Read this next: Africa Is Not A Jungle: How Black Coffee is leading a music industry revolution

FACT Mix 516 (October 2015)
DJ Marfox

One key area of Afro-diasporic DJ activity was Lisbon, where DJ Marfox (Marlon Silva) who’d been at it since the mid-2000s, took until the middle of this decade to start getting booked regularly in the city’s centre. “My music was associated with poverty and crime,” he explained to Mixmag—Lisbon kuduro, the grime of the Portugal ghettos. His spare, sinuous, undulant grooves, which combine house and techno with Angolan kuduro, batida, and kizomba, are spare and instantly approachable—“the waist-windingest music I’ve ever heard,” averred critic Philip Sherburne—but also spiky and illuminated, like a glow necklace that emits volts.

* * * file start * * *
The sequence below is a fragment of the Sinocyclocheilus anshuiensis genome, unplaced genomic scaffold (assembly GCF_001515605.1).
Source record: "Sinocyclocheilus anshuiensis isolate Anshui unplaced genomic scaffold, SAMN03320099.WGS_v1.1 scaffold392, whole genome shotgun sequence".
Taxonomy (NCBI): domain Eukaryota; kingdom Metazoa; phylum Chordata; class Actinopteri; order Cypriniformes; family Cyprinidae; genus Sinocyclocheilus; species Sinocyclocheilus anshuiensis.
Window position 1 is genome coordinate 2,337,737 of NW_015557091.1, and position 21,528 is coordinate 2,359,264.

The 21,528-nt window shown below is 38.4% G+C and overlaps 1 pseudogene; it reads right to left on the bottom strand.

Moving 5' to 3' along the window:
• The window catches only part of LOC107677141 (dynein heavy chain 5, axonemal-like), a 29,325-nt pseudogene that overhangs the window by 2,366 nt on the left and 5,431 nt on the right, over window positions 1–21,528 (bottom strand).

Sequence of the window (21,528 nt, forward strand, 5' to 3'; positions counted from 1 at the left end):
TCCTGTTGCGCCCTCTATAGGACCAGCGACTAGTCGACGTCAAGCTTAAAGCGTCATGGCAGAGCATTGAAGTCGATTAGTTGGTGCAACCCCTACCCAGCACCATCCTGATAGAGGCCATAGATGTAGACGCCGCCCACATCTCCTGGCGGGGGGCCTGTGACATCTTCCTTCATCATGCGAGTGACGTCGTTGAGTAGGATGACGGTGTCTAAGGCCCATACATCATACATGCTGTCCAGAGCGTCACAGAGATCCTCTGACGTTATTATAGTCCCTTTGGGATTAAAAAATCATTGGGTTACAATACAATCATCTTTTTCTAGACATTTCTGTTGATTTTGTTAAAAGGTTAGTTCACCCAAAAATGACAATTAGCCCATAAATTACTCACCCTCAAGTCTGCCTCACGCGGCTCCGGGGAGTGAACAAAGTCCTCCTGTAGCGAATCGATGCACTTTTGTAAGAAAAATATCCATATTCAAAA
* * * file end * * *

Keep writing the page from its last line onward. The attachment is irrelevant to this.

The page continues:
RA.421 (June 2014)
Lena Willikens

Düsseldorf’s Salon Des Amateurs was clearly one of the great, unique clubs of the ’10s, with an antic musical personality that its onetime resident Lena Willikens described as an “anarchy [that] was mirrored in the crowd. A totally diverse range of people felt attracted to come here, from a 60-year-old professor to an 18-year-old skater.” Willikens, in particular, plays with a deadpan no-walls psychedelic borderless kind of mischief that’s singular even in a decade full of DJ omnivores. From the keening organ of Khidja’s “Mustafa” to the Louis & Bebe Barron-go-underwater feel of Ekoplekz’s “Nerva Beacon,” they’re stitched together into an arc that genuinely seems to be transmitting live from Mars.

Final Night at Plastic People, London (January 2015)
Floating Points & Four Tet